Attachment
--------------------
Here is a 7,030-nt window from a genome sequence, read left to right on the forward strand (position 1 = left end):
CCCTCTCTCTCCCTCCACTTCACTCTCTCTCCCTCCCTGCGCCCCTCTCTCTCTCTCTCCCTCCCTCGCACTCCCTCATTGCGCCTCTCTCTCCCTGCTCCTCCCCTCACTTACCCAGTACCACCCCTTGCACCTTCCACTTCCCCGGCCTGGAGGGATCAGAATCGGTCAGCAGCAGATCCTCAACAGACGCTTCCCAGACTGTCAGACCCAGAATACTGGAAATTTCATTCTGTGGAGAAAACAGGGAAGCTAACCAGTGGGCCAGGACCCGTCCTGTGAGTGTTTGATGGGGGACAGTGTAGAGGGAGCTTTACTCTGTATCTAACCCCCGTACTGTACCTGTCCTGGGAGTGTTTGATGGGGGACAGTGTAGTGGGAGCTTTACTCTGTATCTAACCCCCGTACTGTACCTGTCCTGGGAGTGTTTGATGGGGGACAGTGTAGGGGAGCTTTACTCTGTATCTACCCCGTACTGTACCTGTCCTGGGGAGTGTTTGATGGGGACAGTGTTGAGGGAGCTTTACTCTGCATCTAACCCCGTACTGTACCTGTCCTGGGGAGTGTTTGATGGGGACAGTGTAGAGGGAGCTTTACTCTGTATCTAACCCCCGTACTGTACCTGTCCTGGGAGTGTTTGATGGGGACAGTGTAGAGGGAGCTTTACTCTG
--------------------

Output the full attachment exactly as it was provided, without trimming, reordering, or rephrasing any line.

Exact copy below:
Here is a 7,030-nt window from a genome sequence, read left to right on the forward strand (position 1 = left end):
CCCTCTCTCTCCCTCCACTTCACTCTCTCTCCCTCCCTGCGCCCCTCTCTCTCTCTCTCCCTCCCTCGCACTCCCTCATTGCGCCTCTCTCTCCCTGCTCCTCCCCTCACTTACCCAGTACCACCCCTTGCACCTTCCACTTCCCCGGCCTGGAGGGATCAGAATCGGTCAGCAGCAGATCCTCAACAGACGCTTCCCAGACTGTCAGACCCAGAATACTGGAAATTTCATTCTGTGGAGAAAACAGGGAAGCTAACCAGTGGGCCAGGACCCGTCCTGTGAGTGTTTGATGGGGGACAGTGTAGAGGGAGCTTTACTCTGTATCTAACCCCCGTACTGTACCTGTCCTGGGAGTGTTTGATGGGGGACAGTGTAGTGGGAGCTTTACTCTGTATCTAACCCCCGTACTGTACCTGTCCTGGGAGTGTTTGATGGGGGACAGTGTAGGGGAGCTTTACTCTGTATCTACCCCGTACTGTACCTGTCCTGGGGAGTGTTTGATGGGGACAGTGTTGAGGGAGCTTTACTCTGCATCTAACCCCGTACTGTACCTGTCCTGGGGAGTGTTTGATGGGGACAGTGTAGAGGGAGCTTTACTCTGTATCTAACCCCCGTACTGTACCTGTCCTGGGAGTGTTTGATGGGGACAGTGTAGAGGGAGCTTTACTCTG